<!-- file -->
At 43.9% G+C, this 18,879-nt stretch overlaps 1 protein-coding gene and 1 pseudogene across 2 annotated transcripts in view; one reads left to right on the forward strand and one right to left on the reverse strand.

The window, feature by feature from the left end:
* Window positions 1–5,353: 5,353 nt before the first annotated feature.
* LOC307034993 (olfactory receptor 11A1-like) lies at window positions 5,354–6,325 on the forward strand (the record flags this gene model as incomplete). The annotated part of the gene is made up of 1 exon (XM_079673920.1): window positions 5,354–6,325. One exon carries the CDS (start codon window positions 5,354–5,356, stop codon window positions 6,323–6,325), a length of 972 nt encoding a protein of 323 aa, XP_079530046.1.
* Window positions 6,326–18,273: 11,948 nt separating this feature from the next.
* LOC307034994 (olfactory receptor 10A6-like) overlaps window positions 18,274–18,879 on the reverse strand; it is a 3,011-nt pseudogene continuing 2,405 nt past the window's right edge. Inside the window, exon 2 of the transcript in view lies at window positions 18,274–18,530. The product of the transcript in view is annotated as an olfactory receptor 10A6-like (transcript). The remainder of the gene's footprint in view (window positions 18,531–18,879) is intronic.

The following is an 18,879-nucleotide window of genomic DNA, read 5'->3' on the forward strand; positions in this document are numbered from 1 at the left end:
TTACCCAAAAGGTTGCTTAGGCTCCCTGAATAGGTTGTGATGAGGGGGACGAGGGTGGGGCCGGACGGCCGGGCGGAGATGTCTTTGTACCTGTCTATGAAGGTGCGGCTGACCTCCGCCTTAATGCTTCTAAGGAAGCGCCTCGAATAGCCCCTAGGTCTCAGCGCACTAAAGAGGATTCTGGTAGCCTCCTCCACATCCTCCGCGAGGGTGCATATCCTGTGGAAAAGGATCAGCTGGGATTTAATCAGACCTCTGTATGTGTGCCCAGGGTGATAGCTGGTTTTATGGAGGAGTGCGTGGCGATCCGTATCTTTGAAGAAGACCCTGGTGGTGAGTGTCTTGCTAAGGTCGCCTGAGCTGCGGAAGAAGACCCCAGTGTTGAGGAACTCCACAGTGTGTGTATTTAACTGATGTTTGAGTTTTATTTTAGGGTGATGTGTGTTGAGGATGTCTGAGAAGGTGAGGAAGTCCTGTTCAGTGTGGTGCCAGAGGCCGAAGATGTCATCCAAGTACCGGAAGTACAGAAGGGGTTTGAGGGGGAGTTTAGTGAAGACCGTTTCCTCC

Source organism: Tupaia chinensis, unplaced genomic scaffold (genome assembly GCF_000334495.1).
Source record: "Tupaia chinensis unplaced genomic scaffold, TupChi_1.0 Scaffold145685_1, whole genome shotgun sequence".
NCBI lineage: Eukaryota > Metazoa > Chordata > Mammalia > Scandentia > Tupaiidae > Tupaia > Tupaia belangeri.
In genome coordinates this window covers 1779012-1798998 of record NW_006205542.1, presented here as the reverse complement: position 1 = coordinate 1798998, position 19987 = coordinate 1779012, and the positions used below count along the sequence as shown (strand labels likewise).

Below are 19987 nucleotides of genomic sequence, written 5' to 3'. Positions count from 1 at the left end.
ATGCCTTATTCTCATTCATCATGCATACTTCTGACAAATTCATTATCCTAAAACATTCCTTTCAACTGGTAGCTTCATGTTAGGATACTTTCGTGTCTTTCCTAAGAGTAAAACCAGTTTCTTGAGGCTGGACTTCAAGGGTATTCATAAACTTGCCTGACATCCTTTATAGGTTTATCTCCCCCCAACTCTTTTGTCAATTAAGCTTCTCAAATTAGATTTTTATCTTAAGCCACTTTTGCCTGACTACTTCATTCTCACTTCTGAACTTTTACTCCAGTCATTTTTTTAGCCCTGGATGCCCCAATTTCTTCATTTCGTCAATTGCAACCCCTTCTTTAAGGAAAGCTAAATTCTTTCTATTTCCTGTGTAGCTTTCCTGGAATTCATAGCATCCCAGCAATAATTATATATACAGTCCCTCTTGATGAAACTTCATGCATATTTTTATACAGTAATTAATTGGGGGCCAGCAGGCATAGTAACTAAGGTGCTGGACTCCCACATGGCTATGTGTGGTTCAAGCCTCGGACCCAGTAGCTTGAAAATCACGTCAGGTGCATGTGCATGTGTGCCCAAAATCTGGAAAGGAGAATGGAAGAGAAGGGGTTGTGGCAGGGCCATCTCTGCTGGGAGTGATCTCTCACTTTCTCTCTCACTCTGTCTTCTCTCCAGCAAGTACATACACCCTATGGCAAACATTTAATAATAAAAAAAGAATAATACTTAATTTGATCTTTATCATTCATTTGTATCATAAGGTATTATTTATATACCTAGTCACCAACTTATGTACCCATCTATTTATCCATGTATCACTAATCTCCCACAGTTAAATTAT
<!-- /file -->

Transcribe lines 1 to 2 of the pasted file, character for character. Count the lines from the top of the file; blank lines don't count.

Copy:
At 43.9% G+C, this 18,879-nt stretch overlaps 1 protein-coding gene and 1 pseudogene across 2 annotated transcripts in view; one reads left to right on the forward strand and one right to left on the reverse strand.

The window, feature by feature from the left end: